Dominik Wee, Managing Director Global Automotive, Manufacturing and Energy at Google Cloud, discusses with Manufacturing how the company uses AI and what Google Cloud is doing to improve its customer experience.
Hi Dominik! Tell us about yourself…
I lead our global automotive, manufacturing and energy industry team here at Google Cloud. I’ve held the role for three years now. Before that, I was at McKinsey for a decade and a half, and I've basically spent my entire career in the manufacturing space.
In the manufacturing industry, we look at the full manufacturing process; from the stuff that happens on the shop floor, to the supply chain around it. But we also look at what happens with products once they're manufactured. For example, we look at how you can create more value from said product. Lastly, we’re also very interested in how we can help manufacturing companies work more efficiently with their customers and provide a better customer experience.
Tell us about the technology you use
Our ecosystem of connected devices, products, and solutions can help manufacturing enterprises drive revenue growth, operational excellence, and innovation across the manufacturing value chain.
The pandemic significantly increased AI use among manufacturers. However, while this means most manufacturing companies have done an AI pilot by now, many of them have really struggled to scale from these pilots into a broad adoption in their operations that actually arrive at financial value. This is what we call the pilot gap: the number of companies that have tried something out versus the number of companies that have actually generated value at scale.
But there’s good news. With technology becoming so much easier to use, we believe that we’re at a point in time where enterprises are able to close the pilot gap. And that's the main focus of our work. The greater ease of use we're seeing in things like computer vision or Contact Center AI is being replicated in many more of our products and services, along with rich training courses.
Getting our customers’ products to market and saving them money is also part of how we work with industry enterprises. We keep the customer's product up to date and are able to connect the data that you have from your customer with the data that comes from the device. As a result, the data that you're viewing is broader; it’s the data ecosystem in your company and your backend system. What’s key here is delivering AI-enabled experiences together with your device and providing a better customer experience.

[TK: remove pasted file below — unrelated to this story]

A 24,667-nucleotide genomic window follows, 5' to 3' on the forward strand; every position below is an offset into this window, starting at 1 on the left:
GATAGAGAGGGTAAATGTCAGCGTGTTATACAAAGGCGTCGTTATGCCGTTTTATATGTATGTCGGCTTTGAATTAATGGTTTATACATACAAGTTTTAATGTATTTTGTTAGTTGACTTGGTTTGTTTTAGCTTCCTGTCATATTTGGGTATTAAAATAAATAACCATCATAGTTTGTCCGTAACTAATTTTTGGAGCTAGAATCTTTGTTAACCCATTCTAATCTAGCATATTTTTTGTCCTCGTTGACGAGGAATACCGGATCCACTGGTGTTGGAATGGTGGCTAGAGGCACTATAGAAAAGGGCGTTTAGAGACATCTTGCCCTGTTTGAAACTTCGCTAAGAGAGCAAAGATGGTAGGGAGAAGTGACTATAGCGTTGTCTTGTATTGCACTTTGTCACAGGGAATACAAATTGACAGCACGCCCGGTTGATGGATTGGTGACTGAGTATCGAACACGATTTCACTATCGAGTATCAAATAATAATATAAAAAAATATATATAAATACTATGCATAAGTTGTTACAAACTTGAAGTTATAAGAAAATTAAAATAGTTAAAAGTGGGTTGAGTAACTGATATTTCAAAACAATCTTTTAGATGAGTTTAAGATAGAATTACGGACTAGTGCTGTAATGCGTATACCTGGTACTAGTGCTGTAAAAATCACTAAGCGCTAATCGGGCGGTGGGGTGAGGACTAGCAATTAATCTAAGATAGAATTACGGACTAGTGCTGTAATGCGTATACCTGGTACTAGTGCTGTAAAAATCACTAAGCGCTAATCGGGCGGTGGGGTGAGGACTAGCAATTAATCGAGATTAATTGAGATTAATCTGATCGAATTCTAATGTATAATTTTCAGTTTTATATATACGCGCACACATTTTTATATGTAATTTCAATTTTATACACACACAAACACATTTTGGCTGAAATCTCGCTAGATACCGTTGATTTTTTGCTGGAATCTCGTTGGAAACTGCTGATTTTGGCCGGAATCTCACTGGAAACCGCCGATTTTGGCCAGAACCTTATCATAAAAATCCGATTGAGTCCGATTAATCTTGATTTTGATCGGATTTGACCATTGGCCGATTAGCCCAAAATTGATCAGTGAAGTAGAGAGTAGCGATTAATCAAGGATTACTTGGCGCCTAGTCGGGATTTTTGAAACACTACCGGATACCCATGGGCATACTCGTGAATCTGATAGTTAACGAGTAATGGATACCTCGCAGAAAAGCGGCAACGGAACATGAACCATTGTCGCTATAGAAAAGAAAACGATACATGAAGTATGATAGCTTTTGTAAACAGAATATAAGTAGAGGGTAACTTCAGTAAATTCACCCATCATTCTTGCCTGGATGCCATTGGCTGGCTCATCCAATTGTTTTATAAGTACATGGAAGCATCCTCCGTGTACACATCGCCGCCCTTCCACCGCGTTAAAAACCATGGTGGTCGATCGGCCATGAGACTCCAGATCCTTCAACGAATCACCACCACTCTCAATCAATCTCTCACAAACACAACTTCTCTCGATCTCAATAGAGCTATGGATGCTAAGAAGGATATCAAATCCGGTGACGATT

What have you learned from the customer experience of AI?
Some years ago, ordinary people began using AI when they did things like make a Google search or use Google Photos. AI is so easy to use that people don't even know that they’ve used it.
We want to take that experience and capability and bring it into manufacturing. By making AI on the shop floor as easy to use as it is in Google Search, manufacturers won’t even notice that they’ve used it.
What’s on the horizon for you?
Manufacturing companies and digital services will continue to be a priority vertical for us in the new year. Most manufacturing companies today want to move beyond monetisation to find some way of uncovering new revenue sources, so continuing to help our customers do so – and bring them value – will be our goal. It's very obvious that this is happening in the consumer space, but it's becoming very, very important in the B2B space, too.
How will sustainability play out next year?
Sustainability was high on the agenda before the COVID-19 crisis, yet it became somewhat suppressed by the pandemic. Now, it’s come back as an even larger trend and pressure is increasing from customers, business partners and shareholders who demand positive action. In 2022, we’ll see manufacturers increasingly under pressure to identify and act on the size of their carbon footprint, along with other sustainability issues. The gap between this fast-arising issue and manufacturers’ knowledge will be closed digitally, typically with powerful analytics and AI.